Sunday, February 23, 2014

Teacher's use of corporal punishment and "disturbing attitude" warrant termination of employment

  Arbitrator Edmund Gerber has sustained charges of "conduct unbecoming a teacher" against a teacher accused of using corporal punishment against a four year old pre-kndergarten student. Grievant denied he struck the child but acknowledged he "tapped him on the rear."

Arbitrator Gerber did not find Grievant's testimony credible, and relied instead on the testimony of a witness, finding that Grievant did strike the child with force. Evaluating Grievant's conduct in light of a NJ statute proscribing corporal punishment with very limited exceptions, the Arbitrator found Grievant's conduct constituted conduct unbecoming  a teacher warranting discipline. Rejecting Grievant's contention that, in any case, the penalty was too severe, Arbitrator Gerber concluded:

[Grievant] argues that even if his conduct warrants disciplinary action, the penalty of removal is disproportionate to the offence and cites several cases involving corporal punishment where the courts found that removal was not warranted. ... Redcay stands for the proposition that one incident of corporal punishment should be balanced against a career of teaching and here [Grievant] has been a full time teacher for twelve years. However, none of the cited cases were factually similar to the instant matter. None of the cases involved such a young child, four years old, who was subjected to physical force to maintain discipline. ... Nor did the cases involve a teacher who refused to acknowledge or take responsibility for his or her actions. ... Such a disturbing attitude leaves open the prospect that a teacher  returned to the classroom may perpetuate such conduct. [Grievant] has exhibited a similar disturbing attitude. The District, by clear and convincing evidence, has established that [Grievant] struck Q.C., yet [Grievant] continued to deny he struck the child. ... [Grievant's] disturbing attitude leaves open the possibility that  his unacceptable conduct would be repeated.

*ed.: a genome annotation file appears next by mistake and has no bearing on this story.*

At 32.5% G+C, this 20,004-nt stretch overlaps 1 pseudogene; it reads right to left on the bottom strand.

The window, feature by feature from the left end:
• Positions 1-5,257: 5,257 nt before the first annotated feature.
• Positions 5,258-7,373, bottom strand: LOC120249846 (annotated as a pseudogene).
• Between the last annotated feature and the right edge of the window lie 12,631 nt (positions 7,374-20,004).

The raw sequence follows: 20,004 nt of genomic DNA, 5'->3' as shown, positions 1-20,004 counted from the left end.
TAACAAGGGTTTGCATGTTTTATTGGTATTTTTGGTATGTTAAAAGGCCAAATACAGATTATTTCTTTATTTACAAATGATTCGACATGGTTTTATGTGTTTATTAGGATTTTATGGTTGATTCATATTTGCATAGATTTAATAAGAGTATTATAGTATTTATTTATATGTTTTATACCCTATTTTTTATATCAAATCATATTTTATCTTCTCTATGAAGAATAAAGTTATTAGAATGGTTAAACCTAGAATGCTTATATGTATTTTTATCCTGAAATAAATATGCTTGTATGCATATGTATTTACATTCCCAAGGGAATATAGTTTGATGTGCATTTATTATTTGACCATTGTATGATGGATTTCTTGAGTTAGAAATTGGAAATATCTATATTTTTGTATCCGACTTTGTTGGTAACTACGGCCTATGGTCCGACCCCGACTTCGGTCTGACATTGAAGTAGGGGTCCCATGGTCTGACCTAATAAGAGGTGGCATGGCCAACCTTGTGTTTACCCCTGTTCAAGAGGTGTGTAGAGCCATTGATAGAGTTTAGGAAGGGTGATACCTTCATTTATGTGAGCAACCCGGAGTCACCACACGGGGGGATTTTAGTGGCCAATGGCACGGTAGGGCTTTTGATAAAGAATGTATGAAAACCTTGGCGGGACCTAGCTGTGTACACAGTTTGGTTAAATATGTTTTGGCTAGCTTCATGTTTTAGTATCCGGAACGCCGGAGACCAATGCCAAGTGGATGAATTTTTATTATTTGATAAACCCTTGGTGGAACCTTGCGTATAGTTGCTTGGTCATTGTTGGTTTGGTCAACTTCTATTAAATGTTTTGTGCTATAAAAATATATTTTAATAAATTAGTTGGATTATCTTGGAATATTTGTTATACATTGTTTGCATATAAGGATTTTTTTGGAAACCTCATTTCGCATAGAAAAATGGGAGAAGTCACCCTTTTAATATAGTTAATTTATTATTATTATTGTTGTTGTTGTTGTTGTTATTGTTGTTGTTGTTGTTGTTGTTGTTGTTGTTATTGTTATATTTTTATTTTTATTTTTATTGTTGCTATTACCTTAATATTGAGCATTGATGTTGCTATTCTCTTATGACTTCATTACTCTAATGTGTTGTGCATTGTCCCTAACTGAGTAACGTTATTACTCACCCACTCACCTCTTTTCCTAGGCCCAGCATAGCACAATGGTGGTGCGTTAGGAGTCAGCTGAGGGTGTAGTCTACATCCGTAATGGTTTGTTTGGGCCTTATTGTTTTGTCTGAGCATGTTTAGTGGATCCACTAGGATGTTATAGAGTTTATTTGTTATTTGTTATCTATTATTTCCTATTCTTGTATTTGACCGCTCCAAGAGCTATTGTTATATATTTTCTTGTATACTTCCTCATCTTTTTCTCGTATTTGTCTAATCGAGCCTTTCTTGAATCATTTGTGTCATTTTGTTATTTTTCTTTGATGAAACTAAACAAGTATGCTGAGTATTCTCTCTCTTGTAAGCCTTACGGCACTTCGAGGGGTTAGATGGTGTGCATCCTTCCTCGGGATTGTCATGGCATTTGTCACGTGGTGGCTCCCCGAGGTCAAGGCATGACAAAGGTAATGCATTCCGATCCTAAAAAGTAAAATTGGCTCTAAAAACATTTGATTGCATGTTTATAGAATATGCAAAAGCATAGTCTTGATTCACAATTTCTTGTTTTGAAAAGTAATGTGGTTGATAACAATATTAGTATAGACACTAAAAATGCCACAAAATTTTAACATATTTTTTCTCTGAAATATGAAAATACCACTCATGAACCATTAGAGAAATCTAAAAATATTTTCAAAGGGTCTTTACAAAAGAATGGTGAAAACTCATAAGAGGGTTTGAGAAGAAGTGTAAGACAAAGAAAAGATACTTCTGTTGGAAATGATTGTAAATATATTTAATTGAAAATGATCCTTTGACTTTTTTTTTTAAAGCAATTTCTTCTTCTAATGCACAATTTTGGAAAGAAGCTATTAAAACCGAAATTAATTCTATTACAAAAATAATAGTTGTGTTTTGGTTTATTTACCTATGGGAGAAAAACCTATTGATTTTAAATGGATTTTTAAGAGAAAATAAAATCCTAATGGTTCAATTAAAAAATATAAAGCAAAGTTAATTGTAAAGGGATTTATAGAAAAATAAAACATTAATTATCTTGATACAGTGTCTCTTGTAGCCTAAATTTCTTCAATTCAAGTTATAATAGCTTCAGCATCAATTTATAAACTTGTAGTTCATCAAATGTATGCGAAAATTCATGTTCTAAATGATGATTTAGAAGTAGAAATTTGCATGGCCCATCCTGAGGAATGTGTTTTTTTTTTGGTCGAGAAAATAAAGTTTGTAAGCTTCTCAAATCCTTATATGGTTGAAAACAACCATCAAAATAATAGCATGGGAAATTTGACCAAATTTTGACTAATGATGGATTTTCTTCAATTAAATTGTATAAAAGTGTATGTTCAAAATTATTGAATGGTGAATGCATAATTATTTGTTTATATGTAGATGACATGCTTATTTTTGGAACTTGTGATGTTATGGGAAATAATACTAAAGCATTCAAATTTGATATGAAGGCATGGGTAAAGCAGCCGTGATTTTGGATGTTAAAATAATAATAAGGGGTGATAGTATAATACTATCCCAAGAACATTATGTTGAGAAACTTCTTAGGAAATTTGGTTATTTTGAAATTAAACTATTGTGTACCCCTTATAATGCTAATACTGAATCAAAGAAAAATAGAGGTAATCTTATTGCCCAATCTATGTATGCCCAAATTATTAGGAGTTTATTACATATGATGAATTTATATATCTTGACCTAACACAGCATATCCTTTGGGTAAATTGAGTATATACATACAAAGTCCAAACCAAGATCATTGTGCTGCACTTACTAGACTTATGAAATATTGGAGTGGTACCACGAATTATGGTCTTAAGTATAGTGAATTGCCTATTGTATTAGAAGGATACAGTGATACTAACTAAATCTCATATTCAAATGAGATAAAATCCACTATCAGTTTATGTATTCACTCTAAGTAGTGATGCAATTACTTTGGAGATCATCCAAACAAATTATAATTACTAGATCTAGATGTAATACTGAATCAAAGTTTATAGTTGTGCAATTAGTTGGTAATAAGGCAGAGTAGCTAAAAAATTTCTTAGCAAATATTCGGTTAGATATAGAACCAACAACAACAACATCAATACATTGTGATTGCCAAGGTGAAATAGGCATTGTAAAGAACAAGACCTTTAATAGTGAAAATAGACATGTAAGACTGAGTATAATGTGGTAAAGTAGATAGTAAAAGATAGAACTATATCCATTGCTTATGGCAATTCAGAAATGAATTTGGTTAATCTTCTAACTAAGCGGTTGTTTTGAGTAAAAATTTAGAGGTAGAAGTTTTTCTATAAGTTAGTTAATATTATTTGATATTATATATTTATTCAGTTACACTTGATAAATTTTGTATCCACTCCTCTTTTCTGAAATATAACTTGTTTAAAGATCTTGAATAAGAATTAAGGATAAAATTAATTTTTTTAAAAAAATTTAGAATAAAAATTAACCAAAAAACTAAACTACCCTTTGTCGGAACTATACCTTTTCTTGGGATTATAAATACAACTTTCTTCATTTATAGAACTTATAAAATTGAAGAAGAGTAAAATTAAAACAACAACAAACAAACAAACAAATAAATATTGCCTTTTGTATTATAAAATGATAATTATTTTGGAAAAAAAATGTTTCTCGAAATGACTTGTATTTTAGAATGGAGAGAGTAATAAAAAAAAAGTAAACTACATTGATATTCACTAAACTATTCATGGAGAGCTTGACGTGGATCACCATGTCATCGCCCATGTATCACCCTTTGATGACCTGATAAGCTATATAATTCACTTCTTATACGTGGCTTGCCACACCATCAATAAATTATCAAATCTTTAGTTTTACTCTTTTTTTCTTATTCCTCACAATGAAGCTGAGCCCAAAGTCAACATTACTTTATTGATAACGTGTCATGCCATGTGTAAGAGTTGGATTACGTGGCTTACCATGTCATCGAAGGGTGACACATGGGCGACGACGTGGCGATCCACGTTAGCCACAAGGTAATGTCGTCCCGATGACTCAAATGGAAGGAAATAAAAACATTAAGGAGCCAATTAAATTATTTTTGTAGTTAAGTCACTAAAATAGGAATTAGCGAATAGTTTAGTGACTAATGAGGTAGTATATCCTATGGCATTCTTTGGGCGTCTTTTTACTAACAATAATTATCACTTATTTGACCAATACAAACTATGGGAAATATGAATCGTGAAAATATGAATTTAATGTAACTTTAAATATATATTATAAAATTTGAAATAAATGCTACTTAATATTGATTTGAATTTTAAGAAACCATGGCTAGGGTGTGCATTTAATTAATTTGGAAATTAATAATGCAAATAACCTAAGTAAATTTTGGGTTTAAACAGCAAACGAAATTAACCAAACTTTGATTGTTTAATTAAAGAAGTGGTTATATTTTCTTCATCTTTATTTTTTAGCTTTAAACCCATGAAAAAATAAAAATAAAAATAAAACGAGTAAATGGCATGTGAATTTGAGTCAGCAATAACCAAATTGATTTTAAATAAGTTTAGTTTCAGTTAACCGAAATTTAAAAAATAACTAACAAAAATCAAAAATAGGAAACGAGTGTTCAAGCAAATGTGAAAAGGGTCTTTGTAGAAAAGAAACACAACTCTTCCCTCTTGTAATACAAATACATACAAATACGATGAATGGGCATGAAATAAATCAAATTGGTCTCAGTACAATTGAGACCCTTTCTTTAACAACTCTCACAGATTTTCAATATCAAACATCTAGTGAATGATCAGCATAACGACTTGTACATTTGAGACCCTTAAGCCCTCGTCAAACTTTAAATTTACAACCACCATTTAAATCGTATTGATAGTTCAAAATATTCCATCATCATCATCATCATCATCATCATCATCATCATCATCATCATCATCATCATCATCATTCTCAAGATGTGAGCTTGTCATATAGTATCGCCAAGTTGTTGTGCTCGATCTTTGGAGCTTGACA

Based on his finding that Grievant had in fact struck the child, and Grievant's "refusal to take responsibility", the Arbitrator concluded that Grievants removal from the District was warranted.

Arbitrator Gerber's decision can be found here.

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